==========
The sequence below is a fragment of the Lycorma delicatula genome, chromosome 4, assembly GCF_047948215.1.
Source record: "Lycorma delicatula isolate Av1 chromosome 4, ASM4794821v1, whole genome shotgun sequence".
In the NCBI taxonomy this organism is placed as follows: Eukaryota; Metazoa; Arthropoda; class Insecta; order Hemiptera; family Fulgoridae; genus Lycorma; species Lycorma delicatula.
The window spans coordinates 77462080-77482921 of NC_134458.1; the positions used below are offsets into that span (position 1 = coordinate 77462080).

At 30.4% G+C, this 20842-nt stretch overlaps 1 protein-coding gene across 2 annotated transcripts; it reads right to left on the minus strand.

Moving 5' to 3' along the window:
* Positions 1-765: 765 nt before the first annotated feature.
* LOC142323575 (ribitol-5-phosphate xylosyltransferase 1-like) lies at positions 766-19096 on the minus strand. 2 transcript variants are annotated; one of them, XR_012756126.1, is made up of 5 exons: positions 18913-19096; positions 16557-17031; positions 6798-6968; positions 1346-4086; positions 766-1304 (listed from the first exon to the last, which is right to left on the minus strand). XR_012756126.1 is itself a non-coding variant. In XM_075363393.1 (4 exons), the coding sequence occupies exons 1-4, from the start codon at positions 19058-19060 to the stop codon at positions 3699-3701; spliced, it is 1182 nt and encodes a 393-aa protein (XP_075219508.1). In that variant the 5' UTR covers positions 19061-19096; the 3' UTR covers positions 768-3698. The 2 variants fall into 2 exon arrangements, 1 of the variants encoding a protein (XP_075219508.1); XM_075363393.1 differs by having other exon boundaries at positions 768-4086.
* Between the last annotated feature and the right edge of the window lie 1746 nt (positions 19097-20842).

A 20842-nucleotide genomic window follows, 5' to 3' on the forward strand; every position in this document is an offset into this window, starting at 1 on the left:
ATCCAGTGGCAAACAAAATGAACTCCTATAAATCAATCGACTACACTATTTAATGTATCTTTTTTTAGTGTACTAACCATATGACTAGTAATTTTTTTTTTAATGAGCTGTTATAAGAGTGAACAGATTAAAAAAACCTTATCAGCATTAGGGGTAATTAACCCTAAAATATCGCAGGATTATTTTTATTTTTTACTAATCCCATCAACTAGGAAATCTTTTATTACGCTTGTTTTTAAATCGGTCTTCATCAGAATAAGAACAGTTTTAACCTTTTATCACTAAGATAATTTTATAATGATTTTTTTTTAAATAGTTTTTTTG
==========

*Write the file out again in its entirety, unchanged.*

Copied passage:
The sequence below is a fragment of the Lycorma delicatula genome, chromosome 4, assembly GCF_047948215.1.
Source record: "Lycorma delicatula isolate Av1 chromosome 4, ASM4794821v1, whole genome shotgun sequence".
In the NCBI taxonomy this organism is placed as follows: Eukaryota; Metazoa; Arthropoda; class Insecta; order Hemiptera; family Fulgoridae; genus Lycorma; species Lycorma delicatula.
The window spans coordinates 77462080-77482921 of NC_134458.1; the positions used below are offsets into that span (position 1 = coordinate 77462080).

At 30.4% G+C, this 20842-nt stretch overlaps 1 protein-coding gene across 2 annotated transcripts; it reads right to left on the minus strand.

Moving 5' to 3' along the window:
* Positions 1-765: 765 nt before the first annotated feature.
* LOC142323575 (ribitol-5-phosphate xylosyltransferase 1-like) lies at positions 766-19096 on the minus strand. 2 transcript variants are annotated; one of them, XR_012756126.1, is made up of 5 exons: positions 18913-19096; positions 16557-17031; positions 6798-6968; positions 1346-4086; positions 766-1304 (listed from the first exon to the last, which is right to left on the minus strand). XR_012756126.1 is itself a non-coding variant. In XM_075363393.1 (4 exons), the coding sequence occupies exons 1-4, from the start codon at positions 19058-19060 to the stop codon at positions 3699-3701; spliced, it is 1182 nt and encodes a 393-aa protein (XP_075219508.1). In that variant the 5' UTR covers positions 19061-19096; the 3' UTR covers positions 768-3698. The 2 variants fall into 2 exon arrangements, 1 of the variants encoding a protein (XP_075219508.1); XM_075363393.1 differs by having other exon boundaries at positions 768-4086.
* Between the last annotated feature and the right edge of the window lie 1746 nt (positions 19097-20842).

A 20842-nucleotide genomic window follows, 5' to 3' on the forward strand; every position in this document is an offset into this window, starting at 1 on the left:
ATCCAGTGGCAAACAAAATGAACTCCTATAAATCAATCGACTACACTATTTAATGTATCTTTTTTTAGTGTACTAACCATATGACTAGTAATTTTTTTTTTAATGAGCTGTTATAAGAGTGAACAGATTAAAAAAACCTTATCAGCATTAGGGGTAATTAACCCTAAAATATCGCAGGATTATTTTTATTTTTTACTAATCCCATCAACTAGGAAATCTTTTATTACGCTTGTTTTTAAATCGGTCTTCATCAGAATAAGAACAGTTTTAACCTTTTATCACTAAGATAATTTTATAATGATTTTTTTTTAAATAGTTTTTTTG